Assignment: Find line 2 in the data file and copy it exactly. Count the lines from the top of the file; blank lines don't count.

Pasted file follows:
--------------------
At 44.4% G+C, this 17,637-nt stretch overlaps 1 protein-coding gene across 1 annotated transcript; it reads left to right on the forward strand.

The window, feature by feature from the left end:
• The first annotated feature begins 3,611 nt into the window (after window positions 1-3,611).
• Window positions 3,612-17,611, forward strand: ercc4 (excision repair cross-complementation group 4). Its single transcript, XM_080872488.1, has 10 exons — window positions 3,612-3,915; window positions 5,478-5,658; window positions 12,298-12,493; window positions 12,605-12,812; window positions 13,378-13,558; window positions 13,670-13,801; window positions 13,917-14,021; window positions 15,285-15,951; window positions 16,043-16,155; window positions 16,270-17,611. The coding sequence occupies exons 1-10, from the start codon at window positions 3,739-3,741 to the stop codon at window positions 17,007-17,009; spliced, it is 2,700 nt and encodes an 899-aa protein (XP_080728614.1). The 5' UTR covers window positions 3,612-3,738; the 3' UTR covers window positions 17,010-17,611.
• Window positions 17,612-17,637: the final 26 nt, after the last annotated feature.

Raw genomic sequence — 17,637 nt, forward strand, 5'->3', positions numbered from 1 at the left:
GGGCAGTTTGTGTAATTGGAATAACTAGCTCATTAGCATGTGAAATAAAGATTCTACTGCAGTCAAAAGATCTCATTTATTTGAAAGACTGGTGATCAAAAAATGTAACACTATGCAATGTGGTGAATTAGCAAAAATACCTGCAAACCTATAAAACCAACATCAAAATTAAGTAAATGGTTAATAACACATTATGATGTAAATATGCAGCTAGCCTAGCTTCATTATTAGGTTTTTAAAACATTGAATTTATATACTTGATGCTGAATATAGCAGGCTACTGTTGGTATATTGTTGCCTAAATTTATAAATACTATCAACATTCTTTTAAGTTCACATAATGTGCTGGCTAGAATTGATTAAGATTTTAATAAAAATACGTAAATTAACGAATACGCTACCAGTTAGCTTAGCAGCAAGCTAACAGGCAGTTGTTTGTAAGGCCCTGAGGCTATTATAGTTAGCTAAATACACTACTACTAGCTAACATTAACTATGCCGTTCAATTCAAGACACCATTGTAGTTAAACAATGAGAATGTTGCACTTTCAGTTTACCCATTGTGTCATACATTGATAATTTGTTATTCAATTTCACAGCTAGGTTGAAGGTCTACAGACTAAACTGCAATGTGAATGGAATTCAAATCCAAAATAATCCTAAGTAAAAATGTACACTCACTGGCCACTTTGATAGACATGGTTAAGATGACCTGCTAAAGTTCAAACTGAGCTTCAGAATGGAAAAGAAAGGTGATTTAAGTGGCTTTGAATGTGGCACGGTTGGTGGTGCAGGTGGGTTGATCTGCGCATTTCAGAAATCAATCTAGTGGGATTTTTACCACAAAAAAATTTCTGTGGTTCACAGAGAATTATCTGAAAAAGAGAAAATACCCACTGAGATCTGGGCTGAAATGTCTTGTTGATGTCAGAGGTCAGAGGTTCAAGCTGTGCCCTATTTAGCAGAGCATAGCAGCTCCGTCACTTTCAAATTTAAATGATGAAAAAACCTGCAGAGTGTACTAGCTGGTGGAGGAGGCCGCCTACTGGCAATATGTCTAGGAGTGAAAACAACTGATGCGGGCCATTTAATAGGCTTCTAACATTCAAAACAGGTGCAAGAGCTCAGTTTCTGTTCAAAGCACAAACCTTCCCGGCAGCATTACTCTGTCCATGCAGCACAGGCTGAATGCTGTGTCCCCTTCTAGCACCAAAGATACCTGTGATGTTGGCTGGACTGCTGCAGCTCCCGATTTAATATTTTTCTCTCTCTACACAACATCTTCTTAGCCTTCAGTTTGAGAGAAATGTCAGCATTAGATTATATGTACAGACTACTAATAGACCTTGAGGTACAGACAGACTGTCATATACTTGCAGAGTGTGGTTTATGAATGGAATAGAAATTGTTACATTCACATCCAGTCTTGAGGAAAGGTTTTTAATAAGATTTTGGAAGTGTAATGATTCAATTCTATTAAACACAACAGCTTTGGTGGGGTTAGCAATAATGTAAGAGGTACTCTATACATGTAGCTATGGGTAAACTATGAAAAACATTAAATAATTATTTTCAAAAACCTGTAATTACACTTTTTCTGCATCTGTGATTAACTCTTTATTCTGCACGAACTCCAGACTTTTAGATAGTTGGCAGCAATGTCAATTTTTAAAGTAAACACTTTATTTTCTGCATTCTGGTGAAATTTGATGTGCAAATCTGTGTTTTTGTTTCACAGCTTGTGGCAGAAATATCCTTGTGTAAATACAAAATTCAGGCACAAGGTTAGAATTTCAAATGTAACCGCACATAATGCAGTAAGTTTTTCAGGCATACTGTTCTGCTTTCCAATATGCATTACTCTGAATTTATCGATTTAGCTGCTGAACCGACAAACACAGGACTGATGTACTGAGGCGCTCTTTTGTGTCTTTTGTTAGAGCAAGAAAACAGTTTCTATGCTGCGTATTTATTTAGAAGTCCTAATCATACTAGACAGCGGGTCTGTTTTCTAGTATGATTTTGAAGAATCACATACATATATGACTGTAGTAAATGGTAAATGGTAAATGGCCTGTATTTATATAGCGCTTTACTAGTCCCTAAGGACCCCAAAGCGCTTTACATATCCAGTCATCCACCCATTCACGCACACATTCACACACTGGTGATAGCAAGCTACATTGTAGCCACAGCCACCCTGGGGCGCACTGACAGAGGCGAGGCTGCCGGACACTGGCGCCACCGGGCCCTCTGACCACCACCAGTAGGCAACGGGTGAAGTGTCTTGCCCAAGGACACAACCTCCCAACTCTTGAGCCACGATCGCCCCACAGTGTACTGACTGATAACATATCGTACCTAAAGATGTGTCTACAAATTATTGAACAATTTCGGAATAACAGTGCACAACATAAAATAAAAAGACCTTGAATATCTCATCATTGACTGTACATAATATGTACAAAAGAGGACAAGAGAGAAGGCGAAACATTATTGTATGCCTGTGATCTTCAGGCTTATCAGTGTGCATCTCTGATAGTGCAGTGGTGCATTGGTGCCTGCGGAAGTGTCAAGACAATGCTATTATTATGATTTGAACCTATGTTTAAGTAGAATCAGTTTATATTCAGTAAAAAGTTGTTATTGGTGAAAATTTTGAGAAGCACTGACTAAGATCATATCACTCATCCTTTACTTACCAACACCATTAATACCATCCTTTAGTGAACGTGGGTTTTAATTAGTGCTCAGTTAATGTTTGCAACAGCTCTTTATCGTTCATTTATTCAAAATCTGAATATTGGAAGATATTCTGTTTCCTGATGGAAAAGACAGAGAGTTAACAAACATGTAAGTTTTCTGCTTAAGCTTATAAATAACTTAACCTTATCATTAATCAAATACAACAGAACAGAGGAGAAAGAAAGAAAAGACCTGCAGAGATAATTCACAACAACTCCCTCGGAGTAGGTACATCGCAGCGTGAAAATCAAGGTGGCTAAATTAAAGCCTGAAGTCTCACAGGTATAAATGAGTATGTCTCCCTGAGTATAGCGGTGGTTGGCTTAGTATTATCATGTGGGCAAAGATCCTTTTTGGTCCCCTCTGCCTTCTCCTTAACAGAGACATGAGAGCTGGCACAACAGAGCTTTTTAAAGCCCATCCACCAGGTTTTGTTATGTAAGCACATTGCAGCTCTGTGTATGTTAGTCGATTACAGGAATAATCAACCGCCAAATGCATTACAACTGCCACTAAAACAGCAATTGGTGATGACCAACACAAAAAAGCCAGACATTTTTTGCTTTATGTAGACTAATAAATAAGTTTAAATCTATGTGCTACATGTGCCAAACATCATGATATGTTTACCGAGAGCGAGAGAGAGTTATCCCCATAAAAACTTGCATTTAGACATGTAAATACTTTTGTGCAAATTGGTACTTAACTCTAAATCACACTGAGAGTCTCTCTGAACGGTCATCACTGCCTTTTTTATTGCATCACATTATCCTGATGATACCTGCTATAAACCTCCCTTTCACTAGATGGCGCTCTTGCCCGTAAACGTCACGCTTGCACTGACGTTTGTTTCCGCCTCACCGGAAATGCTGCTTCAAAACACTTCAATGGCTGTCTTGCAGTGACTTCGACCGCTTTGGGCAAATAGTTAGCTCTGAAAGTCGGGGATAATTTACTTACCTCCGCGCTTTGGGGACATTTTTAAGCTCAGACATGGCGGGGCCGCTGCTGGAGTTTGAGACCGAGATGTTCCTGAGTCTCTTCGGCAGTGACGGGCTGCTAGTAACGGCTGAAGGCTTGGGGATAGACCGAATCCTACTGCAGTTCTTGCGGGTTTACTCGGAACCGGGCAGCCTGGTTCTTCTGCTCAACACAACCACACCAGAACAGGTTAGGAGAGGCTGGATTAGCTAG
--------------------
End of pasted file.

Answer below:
The window, feature by feature from the left end: